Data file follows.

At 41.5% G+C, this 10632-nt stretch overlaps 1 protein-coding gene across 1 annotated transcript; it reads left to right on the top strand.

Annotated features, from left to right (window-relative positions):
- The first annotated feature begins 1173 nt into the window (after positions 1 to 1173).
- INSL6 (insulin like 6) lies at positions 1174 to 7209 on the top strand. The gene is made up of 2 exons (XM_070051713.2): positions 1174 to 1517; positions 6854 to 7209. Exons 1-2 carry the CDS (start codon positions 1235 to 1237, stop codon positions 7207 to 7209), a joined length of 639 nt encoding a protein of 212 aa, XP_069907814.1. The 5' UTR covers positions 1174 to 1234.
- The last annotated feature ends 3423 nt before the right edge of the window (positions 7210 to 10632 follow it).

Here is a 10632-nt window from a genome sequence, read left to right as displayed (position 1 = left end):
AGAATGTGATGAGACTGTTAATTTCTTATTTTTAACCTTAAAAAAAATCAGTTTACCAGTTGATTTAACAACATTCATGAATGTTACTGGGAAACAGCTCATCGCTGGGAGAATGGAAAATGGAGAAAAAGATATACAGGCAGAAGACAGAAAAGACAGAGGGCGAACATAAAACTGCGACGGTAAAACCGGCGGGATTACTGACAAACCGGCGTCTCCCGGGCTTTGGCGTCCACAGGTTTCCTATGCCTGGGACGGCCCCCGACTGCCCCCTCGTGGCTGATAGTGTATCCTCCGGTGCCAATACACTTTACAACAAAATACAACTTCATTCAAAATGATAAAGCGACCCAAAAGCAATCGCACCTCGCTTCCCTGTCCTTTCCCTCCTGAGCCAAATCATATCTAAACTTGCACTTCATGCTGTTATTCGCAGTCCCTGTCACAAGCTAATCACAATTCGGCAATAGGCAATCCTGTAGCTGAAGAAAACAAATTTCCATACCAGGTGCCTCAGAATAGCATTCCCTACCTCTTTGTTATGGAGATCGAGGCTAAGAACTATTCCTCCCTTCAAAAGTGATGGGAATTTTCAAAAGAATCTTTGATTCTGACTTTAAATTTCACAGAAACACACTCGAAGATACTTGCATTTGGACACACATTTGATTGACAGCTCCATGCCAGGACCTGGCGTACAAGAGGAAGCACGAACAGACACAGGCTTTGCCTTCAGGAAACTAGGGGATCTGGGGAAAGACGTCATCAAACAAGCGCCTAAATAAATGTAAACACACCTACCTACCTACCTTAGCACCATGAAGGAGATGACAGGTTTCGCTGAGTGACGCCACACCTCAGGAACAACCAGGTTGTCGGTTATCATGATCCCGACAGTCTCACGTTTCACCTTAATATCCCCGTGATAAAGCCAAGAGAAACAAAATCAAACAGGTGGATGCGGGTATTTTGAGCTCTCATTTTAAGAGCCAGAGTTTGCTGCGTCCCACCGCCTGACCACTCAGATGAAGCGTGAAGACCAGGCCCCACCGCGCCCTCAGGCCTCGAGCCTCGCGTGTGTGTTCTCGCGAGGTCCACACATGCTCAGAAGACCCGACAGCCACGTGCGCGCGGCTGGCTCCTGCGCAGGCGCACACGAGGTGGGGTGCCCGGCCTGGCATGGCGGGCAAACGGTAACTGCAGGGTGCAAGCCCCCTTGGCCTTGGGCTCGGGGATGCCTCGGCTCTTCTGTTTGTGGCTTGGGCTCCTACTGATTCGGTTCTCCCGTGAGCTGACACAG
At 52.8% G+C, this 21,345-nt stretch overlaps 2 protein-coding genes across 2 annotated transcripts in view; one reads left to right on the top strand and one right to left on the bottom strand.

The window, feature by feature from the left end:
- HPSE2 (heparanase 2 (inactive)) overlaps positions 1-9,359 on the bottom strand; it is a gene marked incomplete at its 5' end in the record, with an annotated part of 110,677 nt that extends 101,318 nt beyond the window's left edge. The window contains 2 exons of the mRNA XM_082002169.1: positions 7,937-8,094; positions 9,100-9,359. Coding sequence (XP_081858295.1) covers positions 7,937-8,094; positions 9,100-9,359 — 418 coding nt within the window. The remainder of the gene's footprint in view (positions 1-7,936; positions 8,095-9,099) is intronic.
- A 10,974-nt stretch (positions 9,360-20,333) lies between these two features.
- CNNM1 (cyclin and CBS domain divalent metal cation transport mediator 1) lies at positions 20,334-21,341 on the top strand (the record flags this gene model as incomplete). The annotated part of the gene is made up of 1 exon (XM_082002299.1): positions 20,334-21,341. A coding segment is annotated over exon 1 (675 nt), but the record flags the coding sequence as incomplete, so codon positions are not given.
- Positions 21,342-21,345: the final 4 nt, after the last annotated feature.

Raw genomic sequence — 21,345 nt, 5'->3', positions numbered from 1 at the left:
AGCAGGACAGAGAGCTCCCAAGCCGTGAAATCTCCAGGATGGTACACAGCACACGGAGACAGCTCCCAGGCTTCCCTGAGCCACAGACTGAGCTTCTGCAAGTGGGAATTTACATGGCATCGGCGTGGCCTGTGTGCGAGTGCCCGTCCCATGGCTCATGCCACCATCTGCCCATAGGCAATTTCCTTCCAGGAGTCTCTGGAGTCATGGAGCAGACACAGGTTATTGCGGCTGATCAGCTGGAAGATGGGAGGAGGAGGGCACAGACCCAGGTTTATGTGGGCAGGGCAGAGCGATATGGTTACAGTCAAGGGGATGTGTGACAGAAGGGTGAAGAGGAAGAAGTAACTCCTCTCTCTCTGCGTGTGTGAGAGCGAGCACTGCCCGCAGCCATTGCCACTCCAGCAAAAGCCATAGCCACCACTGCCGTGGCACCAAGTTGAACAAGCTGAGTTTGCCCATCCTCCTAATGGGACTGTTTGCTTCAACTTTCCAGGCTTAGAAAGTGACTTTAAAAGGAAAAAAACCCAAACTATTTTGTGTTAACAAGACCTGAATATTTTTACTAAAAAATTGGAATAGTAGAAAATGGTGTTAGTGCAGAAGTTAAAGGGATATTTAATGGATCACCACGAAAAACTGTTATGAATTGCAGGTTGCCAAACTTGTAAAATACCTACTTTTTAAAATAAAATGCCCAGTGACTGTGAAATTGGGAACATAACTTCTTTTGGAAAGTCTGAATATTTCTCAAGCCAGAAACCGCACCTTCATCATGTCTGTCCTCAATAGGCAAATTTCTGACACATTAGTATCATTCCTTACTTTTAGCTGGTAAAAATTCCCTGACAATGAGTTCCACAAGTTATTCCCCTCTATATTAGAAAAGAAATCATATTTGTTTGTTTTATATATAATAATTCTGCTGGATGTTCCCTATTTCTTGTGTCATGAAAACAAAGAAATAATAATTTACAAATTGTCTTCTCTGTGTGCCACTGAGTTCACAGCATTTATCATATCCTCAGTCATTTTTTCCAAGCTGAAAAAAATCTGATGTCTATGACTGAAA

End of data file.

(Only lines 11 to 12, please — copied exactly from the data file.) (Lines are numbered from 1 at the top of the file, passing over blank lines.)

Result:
- A 10,974-nt stretch (positions 9,360-20,333) lies between these two features.
- CNNM1 (cyclin and CBS domain divalent metal cation transport mediator 1) lies at positions 20,334-21,341 on the top strand (the record flags this gene model as incomplete). The annotated part of the gene is made up of 1 exon (XM_082002299.1): positions 20,334-21,341. A coding segment is annotated over exon 1 (675 nt), but the record flags the coding sequence as incomplete, so codon positions are not given.